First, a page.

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UVA Studies New Way to Assess Risk for Sudden Cardiac Death

Hypertropic cardiomyopathy is the most common genetic heart disease, affecting as many as one in every 200 people. It can cause the heart muscle to thicken and malfunction according to Dr. Christopher Kramer, chief of cardiovascular medicine at UVA.

Dr. Christopher Kramer heads cardiovascular medicine at UVA

“There is a risk of fast heart rhythms called ventricular tachycardia which can lead to sudden cardiac death,” he says.

But if doctors can catch the disease early, they may be able to prevent deaths.

“If you identify patients who are a high risk, then you would implant a cardioverter defibrillator which would potentially shock the patient out of that abnormal heart rhythm,” Kramer explains.

Screening often involves the use of a contrast agent and magnetic resonance imaging. Kramer and his colleagues here and in the UK have studied more than 270-hundred patients and come up with a new way to screen for scarring in the heart.The more scar you have, the more the risk of sudden cardiac death.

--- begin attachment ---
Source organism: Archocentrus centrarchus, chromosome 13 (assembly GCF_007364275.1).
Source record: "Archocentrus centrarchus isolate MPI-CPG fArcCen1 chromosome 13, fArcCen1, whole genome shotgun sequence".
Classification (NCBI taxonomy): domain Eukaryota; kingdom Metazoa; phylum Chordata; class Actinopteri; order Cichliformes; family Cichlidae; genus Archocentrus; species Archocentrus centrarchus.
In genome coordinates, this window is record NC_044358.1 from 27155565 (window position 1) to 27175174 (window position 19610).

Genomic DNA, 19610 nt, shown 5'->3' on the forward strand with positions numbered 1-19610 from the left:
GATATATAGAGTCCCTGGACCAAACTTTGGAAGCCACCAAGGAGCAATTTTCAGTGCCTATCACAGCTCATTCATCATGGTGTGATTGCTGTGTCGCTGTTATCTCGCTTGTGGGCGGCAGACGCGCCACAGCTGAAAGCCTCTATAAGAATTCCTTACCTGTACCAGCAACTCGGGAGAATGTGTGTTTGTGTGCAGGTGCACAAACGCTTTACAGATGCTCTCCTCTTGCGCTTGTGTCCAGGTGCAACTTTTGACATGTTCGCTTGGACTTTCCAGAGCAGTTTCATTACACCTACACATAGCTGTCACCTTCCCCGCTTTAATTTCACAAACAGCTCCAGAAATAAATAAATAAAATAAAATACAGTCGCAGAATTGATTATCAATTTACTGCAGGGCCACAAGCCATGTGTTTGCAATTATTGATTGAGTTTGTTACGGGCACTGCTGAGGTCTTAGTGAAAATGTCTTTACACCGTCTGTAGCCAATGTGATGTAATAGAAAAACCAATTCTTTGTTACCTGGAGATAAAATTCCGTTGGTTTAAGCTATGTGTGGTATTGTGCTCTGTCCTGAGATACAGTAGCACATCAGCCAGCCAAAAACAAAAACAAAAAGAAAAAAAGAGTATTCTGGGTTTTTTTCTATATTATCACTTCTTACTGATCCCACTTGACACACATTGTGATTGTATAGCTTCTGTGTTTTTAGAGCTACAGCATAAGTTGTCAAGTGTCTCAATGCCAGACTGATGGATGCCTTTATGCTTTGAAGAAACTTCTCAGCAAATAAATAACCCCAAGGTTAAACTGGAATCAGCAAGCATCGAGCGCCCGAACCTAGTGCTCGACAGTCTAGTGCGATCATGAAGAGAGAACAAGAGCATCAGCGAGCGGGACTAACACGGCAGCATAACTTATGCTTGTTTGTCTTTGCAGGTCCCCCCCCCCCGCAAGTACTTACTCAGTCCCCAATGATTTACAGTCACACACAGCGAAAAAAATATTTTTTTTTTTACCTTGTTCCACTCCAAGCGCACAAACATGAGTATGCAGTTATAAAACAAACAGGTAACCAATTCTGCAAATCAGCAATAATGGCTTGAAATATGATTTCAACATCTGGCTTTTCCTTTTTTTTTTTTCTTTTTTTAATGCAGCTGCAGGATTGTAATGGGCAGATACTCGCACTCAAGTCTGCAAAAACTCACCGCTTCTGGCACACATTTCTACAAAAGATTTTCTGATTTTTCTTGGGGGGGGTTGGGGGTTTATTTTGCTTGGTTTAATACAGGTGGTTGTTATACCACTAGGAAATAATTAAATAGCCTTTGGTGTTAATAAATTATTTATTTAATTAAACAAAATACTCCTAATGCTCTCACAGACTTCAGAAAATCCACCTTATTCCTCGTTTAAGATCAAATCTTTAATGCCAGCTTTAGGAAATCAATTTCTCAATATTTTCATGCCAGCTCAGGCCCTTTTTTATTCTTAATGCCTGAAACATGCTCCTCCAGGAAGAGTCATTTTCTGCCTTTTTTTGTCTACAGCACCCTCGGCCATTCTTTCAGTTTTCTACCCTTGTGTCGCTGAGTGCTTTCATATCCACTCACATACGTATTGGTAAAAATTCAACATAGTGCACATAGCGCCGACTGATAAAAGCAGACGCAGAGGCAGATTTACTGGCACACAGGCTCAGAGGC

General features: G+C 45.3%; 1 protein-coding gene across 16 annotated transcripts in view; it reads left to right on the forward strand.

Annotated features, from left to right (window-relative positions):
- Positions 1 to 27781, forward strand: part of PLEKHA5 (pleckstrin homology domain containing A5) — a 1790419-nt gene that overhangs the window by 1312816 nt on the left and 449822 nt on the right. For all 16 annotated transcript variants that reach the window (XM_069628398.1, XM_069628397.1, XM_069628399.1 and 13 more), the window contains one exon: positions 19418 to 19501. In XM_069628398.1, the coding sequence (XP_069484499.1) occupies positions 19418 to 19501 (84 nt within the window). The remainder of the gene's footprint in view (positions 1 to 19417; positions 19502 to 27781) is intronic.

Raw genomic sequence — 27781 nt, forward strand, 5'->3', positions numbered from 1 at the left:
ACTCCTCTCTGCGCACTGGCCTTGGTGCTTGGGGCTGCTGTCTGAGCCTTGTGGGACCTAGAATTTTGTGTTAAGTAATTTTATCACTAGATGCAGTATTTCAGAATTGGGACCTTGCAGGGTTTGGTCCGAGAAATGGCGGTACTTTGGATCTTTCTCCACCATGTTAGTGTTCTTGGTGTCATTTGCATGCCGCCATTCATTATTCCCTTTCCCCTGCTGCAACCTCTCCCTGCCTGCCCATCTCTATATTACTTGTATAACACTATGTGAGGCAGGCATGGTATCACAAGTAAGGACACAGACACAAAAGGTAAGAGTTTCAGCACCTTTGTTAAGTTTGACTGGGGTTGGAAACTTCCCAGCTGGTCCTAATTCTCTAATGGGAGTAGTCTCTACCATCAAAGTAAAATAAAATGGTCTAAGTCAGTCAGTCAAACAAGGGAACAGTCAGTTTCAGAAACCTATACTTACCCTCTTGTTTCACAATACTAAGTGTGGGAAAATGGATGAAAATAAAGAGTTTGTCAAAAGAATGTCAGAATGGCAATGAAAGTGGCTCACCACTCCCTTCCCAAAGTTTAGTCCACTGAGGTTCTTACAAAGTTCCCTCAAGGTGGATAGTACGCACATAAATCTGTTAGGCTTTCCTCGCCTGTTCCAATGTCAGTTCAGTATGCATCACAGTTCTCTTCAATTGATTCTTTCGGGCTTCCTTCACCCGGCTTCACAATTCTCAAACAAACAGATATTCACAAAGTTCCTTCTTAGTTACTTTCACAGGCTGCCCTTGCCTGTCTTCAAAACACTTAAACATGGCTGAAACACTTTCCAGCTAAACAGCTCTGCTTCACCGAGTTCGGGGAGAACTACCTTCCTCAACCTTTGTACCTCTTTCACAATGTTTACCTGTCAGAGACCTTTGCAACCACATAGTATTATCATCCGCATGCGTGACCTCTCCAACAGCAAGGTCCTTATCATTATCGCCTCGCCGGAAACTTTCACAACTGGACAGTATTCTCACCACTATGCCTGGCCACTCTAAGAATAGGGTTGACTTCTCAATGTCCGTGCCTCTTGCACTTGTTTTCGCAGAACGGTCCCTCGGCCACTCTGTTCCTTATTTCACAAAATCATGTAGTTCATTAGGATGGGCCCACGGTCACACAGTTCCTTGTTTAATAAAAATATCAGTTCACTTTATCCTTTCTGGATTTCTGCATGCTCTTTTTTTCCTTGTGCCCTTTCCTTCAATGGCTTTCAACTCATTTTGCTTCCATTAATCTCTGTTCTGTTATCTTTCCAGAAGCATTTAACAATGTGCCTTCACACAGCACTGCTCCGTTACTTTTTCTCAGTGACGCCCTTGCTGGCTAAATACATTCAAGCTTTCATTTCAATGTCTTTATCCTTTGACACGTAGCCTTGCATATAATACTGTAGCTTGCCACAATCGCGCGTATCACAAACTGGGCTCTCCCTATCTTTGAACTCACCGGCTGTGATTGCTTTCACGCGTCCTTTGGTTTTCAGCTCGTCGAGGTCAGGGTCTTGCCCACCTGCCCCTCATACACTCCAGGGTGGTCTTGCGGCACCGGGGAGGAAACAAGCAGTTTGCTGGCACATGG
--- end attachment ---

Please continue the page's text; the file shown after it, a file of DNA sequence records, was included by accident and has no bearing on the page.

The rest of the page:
This new approach cuts the time and cost required to study the heart while providing a better image. Because it does not require the use of a contrasting agent – which can be hard on the kidneys – the new technology called virtual native enhancement could make more screening possible.

“It is a genetic disease,” says Kramer. “If it’s identified in one family member, we certainly want to screen for it in other family members.”

And, he adds, this is good news for people taking part in sports.

“Identifying this in athletes is of particular importance, and certainly at UVA all the athletes get screened to be sure that this is not a a problem, and NFL and NBA athletes get screened as well.”

Kramer says the university will soon begin a new study to see whether virtual native enhancement can help doctors identify the best candidates for bypass surgeries and implanting of stents.